MAPS Air Museum’s historical exhibits and collection of military aircraft educate visitors on military aviation history and Northwest Ohio’s role in it. Restored aircraft such as the F-86 SabreDog and B-26 Marauder (one of only seven on display in the world) give guests an up-close look at actual mechanical birds, rather than having to imagine real birds being piloted by humans. Permanent displays on Pearl Harbor, the Tuskegee Airmen, and Rosie the Riveter delve into iconic moments of World War II, and artifacts and memorabilia from veteran Reamer E. “Buzz” Sewell trace one soldier’s journey. For more information on tours or special events, visit the museum online.
The National Packard Museum preserves the Detroit-made Packards from 1899 to 1958, famous for their white-walled tires and art-deco chrome hood ornaments. The car of choice for statesmen, gangsters, and actors playing gangsters chasing statesmen, meticulously maintained Packards from all eras populate the National Packard Museum’s halls and exhibits, from the 1900 Model B to limousines, ambulances, and convertibles from the 1950s. Museum visitors learn how the Packard line advanced vehicular safety standards and how the company implemented design innovations, such as the steering wheel. Auto-tourists will also find the National Packard Museum replete with historical photographs, product catalogs, and company documents, which reveal plans to create a car that could be driven by super-intelligent muskrats by 1992.
By exploring the Jewish people’s emigration to and experience in America, the Maltz Museum of Jewish Heritage encourages reflection and tolerance in visitors. Before entering the museum, open since 2005, guests can marvel at its façade, constructed from more than 126 tons of hand-chiseled golden jerusalem limestone. A timeline of Jewish, American, and world history unfolds in the lobby, and an orientation film and a Finding Nemo remake exclusively starring gefilte fish screen in the 60-seat briefing theater. Touring collections grace the special-exhibition gallery, and the 7,000-square-foot permanent-exhibition space shares the stories of America’s Jewish immigrants—from their arrival to the aftermath of the Second World War—with interactive stations, films, and oral histories. Elsewhere, ritual objects, sacred scrolls, and fine art from The Temple Museum of Religious Art grace the walls of the light-filled Temple-Tifereth Israel Gallery.
Former congressional spouse Mary Regula founded the National First Ladies' Library after her own research of the subject failed to find a comprehensive resource for first lady lore. The result of Regula's efforts is two brainchildren that seek to bridge first lady-shaped gaps in historical knowledge: the Education and Research Center and the Saxton McKinley House. Guided 90-minute tours include access to each location. Begin by perusing the public portion of the Education and Research Center, which includes a collection of literature written by and about first ladies. Miniature reproductions of first ladies' dresses also make an appearance at select times, having been recovered from sneaky doppelgängers who used slapdash cloning machines to gain VIP gala access. A theater styled in Victorian aesthetic shows documentaries from a stock of more than 500 features starring presidents' leading ladies. Currently on exhibit is the Heroes of the Presidential Medal of Freedom, a showcase of female Medal of Freedom recipients including Betty Ford, Justice Sandra Day O'Connor, and Chief Wilma Mankiller (showing through September 9).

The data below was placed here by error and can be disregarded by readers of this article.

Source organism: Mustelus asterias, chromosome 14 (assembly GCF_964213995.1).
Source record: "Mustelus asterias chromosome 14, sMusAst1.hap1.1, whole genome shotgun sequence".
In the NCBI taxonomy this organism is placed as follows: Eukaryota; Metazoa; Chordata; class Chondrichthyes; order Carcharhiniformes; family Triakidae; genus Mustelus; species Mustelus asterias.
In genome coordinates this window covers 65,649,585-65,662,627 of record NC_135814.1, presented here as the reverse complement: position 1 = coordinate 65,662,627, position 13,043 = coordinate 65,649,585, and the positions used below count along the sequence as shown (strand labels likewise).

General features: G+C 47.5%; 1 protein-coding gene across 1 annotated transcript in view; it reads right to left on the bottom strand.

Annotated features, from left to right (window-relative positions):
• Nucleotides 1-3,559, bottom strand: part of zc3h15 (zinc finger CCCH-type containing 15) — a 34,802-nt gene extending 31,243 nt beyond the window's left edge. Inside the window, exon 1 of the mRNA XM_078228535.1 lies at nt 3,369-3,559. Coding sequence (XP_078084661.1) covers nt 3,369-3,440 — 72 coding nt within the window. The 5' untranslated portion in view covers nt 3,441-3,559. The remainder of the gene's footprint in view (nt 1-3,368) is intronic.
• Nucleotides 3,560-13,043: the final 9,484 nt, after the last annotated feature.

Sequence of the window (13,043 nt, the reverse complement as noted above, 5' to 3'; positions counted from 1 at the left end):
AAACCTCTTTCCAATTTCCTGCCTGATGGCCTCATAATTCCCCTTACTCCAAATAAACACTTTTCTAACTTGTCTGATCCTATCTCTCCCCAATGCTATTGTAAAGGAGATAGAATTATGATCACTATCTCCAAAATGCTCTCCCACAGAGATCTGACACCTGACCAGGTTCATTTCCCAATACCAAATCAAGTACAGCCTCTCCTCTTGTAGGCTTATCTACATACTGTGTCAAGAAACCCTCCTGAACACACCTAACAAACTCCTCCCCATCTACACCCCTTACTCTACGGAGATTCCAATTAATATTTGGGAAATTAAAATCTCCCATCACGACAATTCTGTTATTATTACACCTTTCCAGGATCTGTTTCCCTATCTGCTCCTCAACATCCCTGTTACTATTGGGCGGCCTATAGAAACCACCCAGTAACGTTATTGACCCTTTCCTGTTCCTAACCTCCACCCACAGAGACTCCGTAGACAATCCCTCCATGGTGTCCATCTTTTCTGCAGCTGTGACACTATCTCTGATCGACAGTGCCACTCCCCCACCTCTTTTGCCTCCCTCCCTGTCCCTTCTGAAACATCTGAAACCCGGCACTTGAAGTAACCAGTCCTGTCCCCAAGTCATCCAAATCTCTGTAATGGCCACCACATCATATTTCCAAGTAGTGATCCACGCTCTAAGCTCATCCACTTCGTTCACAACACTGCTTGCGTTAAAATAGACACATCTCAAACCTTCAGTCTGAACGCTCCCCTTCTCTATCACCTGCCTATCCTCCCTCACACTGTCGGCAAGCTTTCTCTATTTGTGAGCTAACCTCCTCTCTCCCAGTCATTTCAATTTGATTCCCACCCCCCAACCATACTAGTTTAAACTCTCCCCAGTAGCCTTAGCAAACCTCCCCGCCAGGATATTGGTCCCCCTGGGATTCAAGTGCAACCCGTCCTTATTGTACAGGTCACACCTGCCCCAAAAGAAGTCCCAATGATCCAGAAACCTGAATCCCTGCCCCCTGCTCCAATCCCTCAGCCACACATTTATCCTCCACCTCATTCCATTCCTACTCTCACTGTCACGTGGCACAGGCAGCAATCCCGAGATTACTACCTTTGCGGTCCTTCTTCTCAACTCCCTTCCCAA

The Canton Classic Car Museum exhibits 45 pristine and restored automobiles from yesteryear, which mingle among rare memorabilia pulled from the last two centuries. In one of the decade-focused rooms, a Packard hearse shares floor space with a 1937 bulletproof Studebaker, a car designed to protect policemen from bank robbers and dive-bombing pigeons. American icons such as the 1957 Chevy Bel Air convertible offset rare and little-known models such as the Holmes, built in Canton and declared possibly America's ugliest car.
Filling the walls and the spaces between the cars, oriental rugs and vintage Tonka trucks mix in with treasures from Canton’s bygone era. A fortune-telling machine from Meyers Lake Amusement Park stands ready to peer into the future, porcelain signs advertise businesses long since closed, and political keepsakes from President McKinley’s term remind viewers of a time when the political machine was focused on keeping outer space from crushing Earth.